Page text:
This doesn’t mean swimming is a bad thing, but it is something to take into consideration. If you have back pain or have a history of back pain, then you may want to reconsider the structure of your swimming workouts. Many workouts will include kickboard drills or kicking with fins (fins will increase the strength of the psoas contraction, leading to more disc compression). These drills will greatly increase stress on your low back. If you know you have degeneration in your low back and still want to swim, it may be a good idea to limit kicking or use a pull buoy to avoid any extra kicking stress. In addition, many people will turn to swimming when they have back pain because it is the only physical activity they can do with minimal pain. I would strongly advise against this because it may only prolong the length of time that you are in pain. It is important to note that if you are experiencing pain, then you should be properly evaluated to determine the cause.

1) Hangai M, Kaneoka K, Hinotsu S, et al. Lumbar intervertebral disk degeneration in

athletes. Am J Sports Med 2009; 37:149-155.

Muscle adhesion is the most common source of pain and stiffness and the most underdiagnosed. If you are experiencing pain or stiffness, please click the button below.



Stretching: The Solution to Muscle Pain… or Is It?

Do you have tight, stiff, or painful muscles? You obviously need to stretch more, right?

If something is tight, stiff or painful, we immediately assume it needs to be stretched. Stretching may provide temporary relief for some, but the majority of people do not get results. Unfortunately, stretching is not the answer to all of your problems. In this article, we will talk about two of the major contributors to your tight, stiff, and painful muscles. Read more

Top 5 Foam Rolling Mistakes

1. Only foam rolling AFTER exercise.

Foam rolling is a great way to warm up your body BEFORE exercise.  Foam rolling followed by a quick dynamic warm-up is a great way to prepare your body for movement. To learn how to foam roll and perform a dynamic warm-up click the following link: The 6 Characteristics of a Good Dynamic Warm-up by Eric Cressey. 

2. Rolling over the greater trochanter.

The greater trochanter is a bony prominence of the femur.  If you google it, you can see pictures of it.  If you run your hand down the side of your thigh, you will feel a bony bump at the top.  When you are rolling the side of your leg avoid rolling over that bump.  It can irritate the bursa that is over top of it.

3. Hyperextending low back.

The foam roller is a great way to mobilize your mid back (thoracic spine) into extension.  If you go to the 1:35 mark in the following video (Foam rolling Series) you can see how to perform this.  You will notice that he doesn’t go near the low back (lumbar spine) when performing this movement.  The low back and mid back work differently and hyperextending the low back can irritate it.

4. Using the foam roller on every muscle.

The foam roller works great for most muscles but it doesn’t work that great in the calf area. Try using a massage stick (The stick) instead.  Make sure the calf is relaxed in order to get the deep calf muscles as well.  Sit down lifting your knee straight toward the ceiling let your foot relax so it points toward the floor and relax as much as possible as you roll/massage your leg.

5. Using the foam roller to treat pain.

Foam rolling shouldn’t be used to treat pain. Foam rolling may reduce or eliminate your pain temporarily but ultimately it only delays you from getting the proper treatment.  Proper treatment involves removing adhesion, which the foam roller cannot do. To learn more about this topic click the following link: Can foam rolling remove adhesion?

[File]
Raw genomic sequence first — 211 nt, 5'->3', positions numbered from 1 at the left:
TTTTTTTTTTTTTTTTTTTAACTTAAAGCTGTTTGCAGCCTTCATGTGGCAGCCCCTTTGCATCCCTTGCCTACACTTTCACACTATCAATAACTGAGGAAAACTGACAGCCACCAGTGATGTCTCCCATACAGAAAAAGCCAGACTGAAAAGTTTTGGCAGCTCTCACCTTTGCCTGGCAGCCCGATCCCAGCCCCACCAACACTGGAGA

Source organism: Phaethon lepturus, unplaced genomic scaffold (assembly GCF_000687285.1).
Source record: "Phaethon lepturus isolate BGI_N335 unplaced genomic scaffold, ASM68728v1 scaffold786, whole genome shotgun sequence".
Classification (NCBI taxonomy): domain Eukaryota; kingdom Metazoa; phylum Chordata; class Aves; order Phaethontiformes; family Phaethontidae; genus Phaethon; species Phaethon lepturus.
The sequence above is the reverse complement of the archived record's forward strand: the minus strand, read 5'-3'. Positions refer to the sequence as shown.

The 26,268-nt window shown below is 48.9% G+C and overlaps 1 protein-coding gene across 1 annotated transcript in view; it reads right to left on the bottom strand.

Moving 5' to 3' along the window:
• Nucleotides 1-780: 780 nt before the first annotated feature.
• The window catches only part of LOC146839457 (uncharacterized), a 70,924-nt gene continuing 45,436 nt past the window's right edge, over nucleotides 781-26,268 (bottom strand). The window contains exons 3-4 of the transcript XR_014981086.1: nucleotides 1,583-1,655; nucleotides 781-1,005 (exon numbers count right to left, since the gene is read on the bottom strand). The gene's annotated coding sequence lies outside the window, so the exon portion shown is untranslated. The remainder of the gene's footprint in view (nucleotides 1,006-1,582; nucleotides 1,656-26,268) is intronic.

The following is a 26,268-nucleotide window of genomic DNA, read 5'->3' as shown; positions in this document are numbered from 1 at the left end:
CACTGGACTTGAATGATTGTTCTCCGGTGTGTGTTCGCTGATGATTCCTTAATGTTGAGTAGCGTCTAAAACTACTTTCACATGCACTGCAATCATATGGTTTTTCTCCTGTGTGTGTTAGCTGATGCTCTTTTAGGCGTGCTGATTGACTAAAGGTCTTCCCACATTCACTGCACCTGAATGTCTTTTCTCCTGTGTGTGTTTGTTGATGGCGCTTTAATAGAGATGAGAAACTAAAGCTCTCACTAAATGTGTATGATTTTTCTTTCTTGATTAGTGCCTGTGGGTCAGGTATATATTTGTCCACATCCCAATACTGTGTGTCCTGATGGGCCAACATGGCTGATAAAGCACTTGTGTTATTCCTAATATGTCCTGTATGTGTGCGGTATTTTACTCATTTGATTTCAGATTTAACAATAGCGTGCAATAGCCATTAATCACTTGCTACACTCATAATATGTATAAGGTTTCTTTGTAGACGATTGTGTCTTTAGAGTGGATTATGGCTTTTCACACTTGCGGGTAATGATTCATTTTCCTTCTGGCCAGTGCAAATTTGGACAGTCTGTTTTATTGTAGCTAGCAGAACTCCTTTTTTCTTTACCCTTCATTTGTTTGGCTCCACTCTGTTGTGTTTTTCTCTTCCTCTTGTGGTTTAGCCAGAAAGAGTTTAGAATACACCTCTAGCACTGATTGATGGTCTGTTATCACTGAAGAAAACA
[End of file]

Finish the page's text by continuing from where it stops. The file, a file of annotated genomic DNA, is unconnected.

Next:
If you are experiencing pain or have any questions regarding your pain, please click the button below.

Are you ready for the running season?

In the northeast many runners cross-train over the winter.  This is a good time to recover from injuries, strengthen weak areas, and get ready for the next season.  But how do you know if you are ready for the running season?  Two simple tests below will give you a quick insight into the health status of your muscular tissues.

Standing toe touch

Stand with feet shoulder width apart, keep your knees straight and reach toward the floor.  You should be able to touch the floor and only feel minor stretching equally in both hamstrings.  This should  be done WITHOUT warming-up.  A passing test is touching the tips of your fingers to the ground. A failed test occurs if any of the below findings occur.

  • Can’t touch the floor
  • Stretching in calves
  • Stretching in back
  • Focal spot of tension in hamstrings
  • Unequal stretching in hamstring
  • Pain

Forward lunge

Lunge forward with one leg and then push back with the same leg to the start position. Then repeat with other leg.  A passing test is a lunge that is balanced and effortless.  The left and right leg should feel stable and pain free. A failed test occurs if any of the below findings occur.

  • Body leaning forward
  • Unstable
  • Painful
  • Front knee dives in
  • Fatigue quickly (should be able to do 10 reps on each leg without much effort)

If you fail either of these tests, then you are at a higher risk of injury while running.  Stretching, foam rolling, and strengthening will not make a sustained improvement on these tests.  The first step is to see if adhesion is causing the failed test.  Adhesions can cause all of the failed findings above.  To learn more about adhesions click the link below:


If you suffer with the same injuries every season and/or you failed a test, then click the button below to schedule an initial exam.  Let us get to the root of your problem.